PG&E’s bid to be a fiber company gets a long review

by Steve Blum • , , , ,

PG&E will have to explain how it manages requests from telecoms companies to hang cable and other equipment on its utility poles, as the California Public Utilities Commission reviews its application to become a fully certified, commercial fiber network operator. After a meeting with PG&E and the companies and organisations that have raised objections to PG&E’s move, the administrative law judge, Jessica Hecht, and the commissioner, Liane Randolph, handling the review laid out a year-long review schedule that identifies the issues that will be addressed.

Among them is guarding against the possibility that PG&E will use its control of utility poles to put competing telecoms companies at a disadvantage. PG&E is being required to disclose…

  • Internal policies and procedures for reservation of space in and on PG&E support structures, and include forecasts for future reservation needs, if any, to accommodate its anticipated telecommunications services.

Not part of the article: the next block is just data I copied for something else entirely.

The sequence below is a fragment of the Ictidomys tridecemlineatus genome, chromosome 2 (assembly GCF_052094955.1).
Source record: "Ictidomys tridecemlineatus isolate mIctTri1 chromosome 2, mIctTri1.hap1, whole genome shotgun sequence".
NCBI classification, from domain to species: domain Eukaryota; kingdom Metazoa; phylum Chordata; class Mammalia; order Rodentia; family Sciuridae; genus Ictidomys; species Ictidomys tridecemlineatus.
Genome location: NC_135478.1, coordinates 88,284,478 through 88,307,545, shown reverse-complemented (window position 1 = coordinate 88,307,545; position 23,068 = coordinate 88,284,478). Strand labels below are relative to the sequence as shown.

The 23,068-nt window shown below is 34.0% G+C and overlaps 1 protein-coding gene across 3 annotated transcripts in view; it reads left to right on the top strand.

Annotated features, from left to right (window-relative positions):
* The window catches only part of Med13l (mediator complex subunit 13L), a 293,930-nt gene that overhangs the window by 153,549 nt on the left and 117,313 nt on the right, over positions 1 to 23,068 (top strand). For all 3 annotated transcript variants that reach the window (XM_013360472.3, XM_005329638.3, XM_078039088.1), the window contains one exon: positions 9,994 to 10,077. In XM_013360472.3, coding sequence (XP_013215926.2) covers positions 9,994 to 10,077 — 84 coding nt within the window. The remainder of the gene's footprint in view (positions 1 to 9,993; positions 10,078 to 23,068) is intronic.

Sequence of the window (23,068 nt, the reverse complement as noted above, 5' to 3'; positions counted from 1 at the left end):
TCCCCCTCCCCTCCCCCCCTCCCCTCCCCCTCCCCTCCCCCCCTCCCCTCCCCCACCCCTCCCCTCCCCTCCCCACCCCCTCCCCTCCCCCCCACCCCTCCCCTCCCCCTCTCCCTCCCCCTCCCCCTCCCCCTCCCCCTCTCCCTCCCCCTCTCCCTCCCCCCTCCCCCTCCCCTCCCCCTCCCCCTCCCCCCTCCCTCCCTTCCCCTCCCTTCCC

• Statistics showing the mean and median times PG&E currently takes to respond to requests for access to its support structures, and for completing any rearrangements required to accommodate other attachers’ attachments.

Other concerns include how PG&E will split the money it makes from its planned fiber business. Some of the objectors want most of it to be funnelled back to electric customers, presumably in the form of lower rates, while PG&E is proposing a 50/50 split of fiber profits. Several of the topics under review have to do with how PG&E will keep a relatively unregulated telecoms unit separate from its highly regulated energy business, including maintaining security and safety standards, and avoiding cross-subsidies between two very different kinds of enterprises.

In general, PG&E will have to provide a lot of details about its fiber business and operations plans to the CPUC, although some of that information will likely be kept confidential.